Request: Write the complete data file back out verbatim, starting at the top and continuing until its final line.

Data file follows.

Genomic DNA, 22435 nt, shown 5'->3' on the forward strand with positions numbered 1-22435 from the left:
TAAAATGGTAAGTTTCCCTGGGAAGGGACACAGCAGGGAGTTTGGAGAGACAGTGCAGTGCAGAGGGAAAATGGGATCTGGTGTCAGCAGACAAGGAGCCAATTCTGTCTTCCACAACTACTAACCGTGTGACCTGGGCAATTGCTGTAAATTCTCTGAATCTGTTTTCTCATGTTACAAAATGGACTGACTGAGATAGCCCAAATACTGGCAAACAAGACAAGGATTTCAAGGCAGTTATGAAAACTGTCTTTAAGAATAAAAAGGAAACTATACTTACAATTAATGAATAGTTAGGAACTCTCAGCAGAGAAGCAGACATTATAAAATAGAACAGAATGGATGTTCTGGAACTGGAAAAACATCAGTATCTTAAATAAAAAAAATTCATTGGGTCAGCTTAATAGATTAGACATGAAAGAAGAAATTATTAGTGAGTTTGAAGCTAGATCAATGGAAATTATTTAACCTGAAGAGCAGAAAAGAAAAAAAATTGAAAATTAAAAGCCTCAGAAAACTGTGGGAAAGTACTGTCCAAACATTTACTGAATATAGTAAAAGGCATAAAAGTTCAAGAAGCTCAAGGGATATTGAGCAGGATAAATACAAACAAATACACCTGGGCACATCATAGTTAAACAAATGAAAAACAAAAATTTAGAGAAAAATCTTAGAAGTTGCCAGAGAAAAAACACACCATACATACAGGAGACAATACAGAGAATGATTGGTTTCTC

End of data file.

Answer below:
Genomic DNA, 22435 nt, shown 5'->3' on the forward strand with positions numbered 1-22435 from the left:
TAAAATGGTAAGTTTCCCTGGGAAGGGACACAGCAGGGAGTTTGGAGAGACAGTGCAGTGCAGAGGGAAAATGGGATCTGGTGTCAGCAGACAAGGAGCCAATTCTGTCTTCCACAACTACTAACCGTGTGACCTGGGCAATTGCTGTAAATTCTCTGAATCTGTTTTCTCATGTTACAAAATGGACTGACTGAGATAGCCCAAATACTGGCAAACAAGACAAGGATTTCAAGGCAGTTATGAAAACTGTCTTTAAGAATAAAAAGGAAACTATACTTACAATTAATGAATAGTTAGGAACTCTCAGCAGAGAAGCAGACATTATAAAATAGAACAGAATGGATGTTCTGGAACTGGAAAAACATCAGTATCTTAAATAAAAAAAATTCATTGGGTCAGCTTAATAGATTAGACATGAAAGAAGAAATTATTAGTGAGTTTGAAGCTAGATCAATGGAAATTATTTAACCTGAAGAGCAGAAAAGAAAAAAAATTGAAAATTAAAAGCCTCAGAAAACTGTGGGAAAGTACTGTCCAAACATTTACTGAATATAGTAAAAGGCATAAAAGTTCAAGAAGCTCAAGGGATATTGAGCAGGATAAATACAAACAAATACACCTGGGCACATCATAGTTAAACAAATGAAAAACAAAAATTTAGAGAAAAATCTTAGAAGTTGCCAGAGAAAAAACACACCATACATACAGGAGACAATACAGAGAATGATTGGTTTCTC